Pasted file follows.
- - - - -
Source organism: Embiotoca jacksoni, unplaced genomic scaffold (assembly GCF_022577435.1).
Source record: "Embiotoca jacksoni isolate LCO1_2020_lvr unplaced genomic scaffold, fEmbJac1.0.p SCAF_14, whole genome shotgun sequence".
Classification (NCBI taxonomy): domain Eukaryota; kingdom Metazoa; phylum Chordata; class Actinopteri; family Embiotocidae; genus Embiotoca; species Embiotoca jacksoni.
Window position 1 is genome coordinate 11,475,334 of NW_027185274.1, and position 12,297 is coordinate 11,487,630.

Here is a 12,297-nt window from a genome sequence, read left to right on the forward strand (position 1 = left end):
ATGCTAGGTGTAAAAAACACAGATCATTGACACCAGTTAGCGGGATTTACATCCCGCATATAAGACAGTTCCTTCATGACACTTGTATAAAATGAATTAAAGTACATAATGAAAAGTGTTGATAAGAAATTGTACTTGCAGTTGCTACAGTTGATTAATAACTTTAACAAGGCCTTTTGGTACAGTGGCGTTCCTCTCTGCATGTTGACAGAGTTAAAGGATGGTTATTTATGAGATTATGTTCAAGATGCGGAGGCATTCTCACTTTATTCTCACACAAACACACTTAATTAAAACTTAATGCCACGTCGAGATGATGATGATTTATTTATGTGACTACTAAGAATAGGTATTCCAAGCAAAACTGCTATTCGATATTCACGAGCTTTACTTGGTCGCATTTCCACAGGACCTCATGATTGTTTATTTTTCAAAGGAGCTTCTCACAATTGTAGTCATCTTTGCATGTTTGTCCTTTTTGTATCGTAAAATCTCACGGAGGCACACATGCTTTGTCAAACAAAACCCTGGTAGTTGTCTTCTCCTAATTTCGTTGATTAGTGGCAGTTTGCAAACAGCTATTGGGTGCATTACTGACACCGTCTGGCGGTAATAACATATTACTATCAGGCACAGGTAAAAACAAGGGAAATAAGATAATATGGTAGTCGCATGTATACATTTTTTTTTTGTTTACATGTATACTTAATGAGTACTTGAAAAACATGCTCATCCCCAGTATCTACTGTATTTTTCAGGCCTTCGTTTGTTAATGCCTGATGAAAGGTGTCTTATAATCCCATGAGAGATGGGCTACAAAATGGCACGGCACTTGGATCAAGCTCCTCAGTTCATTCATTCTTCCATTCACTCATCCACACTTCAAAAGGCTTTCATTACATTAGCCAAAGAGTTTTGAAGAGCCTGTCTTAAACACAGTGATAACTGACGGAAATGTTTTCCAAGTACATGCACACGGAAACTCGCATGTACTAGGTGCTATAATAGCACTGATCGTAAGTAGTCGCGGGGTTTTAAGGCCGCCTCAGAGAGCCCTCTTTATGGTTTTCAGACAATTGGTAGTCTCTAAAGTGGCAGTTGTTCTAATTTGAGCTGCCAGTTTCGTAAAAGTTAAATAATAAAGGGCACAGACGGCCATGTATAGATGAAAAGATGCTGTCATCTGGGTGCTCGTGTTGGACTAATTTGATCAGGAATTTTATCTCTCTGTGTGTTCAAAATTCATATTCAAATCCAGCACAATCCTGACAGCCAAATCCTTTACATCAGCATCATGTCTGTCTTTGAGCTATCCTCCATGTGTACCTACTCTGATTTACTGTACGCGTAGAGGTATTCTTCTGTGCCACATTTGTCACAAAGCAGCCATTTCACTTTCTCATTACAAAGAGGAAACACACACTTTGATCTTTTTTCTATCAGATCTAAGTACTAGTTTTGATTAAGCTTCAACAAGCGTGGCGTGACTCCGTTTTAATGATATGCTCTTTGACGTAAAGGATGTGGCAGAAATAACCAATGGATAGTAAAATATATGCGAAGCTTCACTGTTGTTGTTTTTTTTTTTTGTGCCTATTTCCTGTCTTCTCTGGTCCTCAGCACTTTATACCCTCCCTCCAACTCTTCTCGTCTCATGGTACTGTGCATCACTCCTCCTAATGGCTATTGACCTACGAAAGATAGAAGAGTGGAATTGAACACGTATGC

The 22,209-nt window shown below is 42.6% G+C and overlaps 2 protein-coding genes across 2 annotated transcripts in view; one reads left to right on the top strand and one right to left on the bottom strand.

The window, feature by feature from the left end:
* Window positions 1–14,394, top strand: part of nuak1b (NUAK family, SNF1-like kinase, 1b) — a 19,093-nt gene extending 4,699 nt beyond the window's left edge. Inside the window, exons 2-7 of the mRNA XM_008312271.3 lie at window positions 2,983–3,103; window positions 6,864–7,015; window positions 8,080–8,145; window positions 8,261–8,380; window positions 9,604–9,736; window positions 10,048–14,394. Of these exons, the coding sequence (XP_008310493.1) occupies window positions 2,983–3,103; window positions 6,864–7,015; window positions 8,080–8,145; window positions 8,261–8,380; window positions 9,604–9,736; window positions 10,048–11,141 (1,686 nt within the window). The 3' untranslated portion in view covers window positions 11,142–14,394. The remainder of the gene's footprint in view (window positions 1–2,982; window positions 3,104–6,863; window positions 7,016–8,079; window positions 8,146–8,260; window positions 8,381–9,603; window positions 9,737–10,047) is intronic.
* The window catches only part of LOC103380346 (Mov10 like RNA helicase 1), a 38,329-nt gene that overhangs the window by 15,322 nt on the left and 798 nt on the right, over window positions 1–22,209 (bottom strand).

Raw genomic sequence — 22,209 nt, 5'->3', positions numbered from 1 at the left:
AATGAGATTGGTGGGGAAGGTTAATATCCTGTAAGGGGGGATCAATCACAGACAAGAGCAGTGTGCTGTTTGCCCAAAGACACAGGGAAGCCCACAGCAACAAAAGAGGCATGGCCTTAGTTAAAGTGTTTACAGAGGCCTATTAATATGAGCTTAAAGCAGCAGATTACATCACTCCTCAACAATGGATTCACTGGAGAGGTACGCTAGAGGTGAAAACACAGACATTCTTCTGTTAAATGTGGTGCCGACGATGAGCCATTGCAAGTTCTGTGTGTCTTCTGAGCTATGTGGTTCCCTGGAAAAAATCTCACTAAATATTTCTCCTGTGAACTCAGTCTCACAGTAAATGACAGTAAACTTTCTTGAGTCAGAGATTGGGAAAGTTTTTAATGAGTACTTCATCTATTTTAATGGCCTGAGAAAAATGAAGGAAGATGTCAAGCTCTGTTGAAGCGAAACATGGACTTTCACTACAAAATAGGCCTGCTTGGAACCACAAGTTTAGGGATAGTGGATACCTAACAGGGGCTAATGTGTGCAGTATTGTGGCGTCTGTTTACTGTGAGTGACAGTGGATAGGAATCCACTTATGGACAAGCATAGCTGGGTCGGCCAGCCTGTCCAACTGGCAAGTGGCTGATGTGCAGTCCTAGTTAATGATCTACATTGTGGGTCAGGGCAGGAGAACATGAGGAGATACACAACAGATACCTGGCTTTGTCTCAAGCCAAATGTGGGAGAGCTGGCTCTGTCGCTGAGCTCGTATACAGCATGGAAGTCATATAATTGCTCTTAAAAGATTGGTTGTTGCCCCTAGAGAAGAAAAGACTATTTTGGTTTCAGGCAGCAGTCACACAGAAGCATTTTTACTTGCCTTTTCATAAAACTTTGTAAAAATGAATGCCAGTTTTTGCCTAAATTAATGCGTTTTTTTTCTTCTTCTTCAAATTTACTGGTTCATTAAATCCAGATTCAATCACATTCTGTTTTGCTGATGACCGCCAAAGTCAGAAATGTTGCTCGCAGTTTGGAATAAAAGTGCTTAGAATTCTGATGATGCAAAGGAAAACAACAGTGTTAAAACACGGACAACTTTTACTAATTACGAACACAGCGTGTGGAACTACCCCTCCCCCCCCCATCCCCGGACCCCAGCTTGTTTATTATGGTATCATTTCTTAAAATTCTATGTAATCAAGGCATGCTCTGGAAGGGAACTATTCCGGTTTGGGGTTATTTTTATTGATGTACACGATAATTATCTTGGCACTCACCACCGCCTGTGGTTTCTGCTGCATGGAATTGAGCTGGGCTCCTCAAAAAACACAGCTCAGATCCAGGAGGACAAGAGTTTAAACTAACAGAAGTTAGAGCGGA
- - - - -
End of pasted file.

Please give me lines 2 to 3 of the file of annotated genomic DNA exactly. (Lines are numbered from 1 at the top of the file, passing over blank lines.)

Source record: "Embiotoca jacksoni isolate LCO1_2020_lvr unplaced genomic scaffold, fEmbJac1.0.p SCAF_14, whole genome shotgun sequence".
Classification (NCBI taxonomy): domain Eukaryota; kingdom Metazoa; phylum Chordata; class Actinopteri; family Embiotocidae; genus Embiotoca; species Embiotoca jacksoni.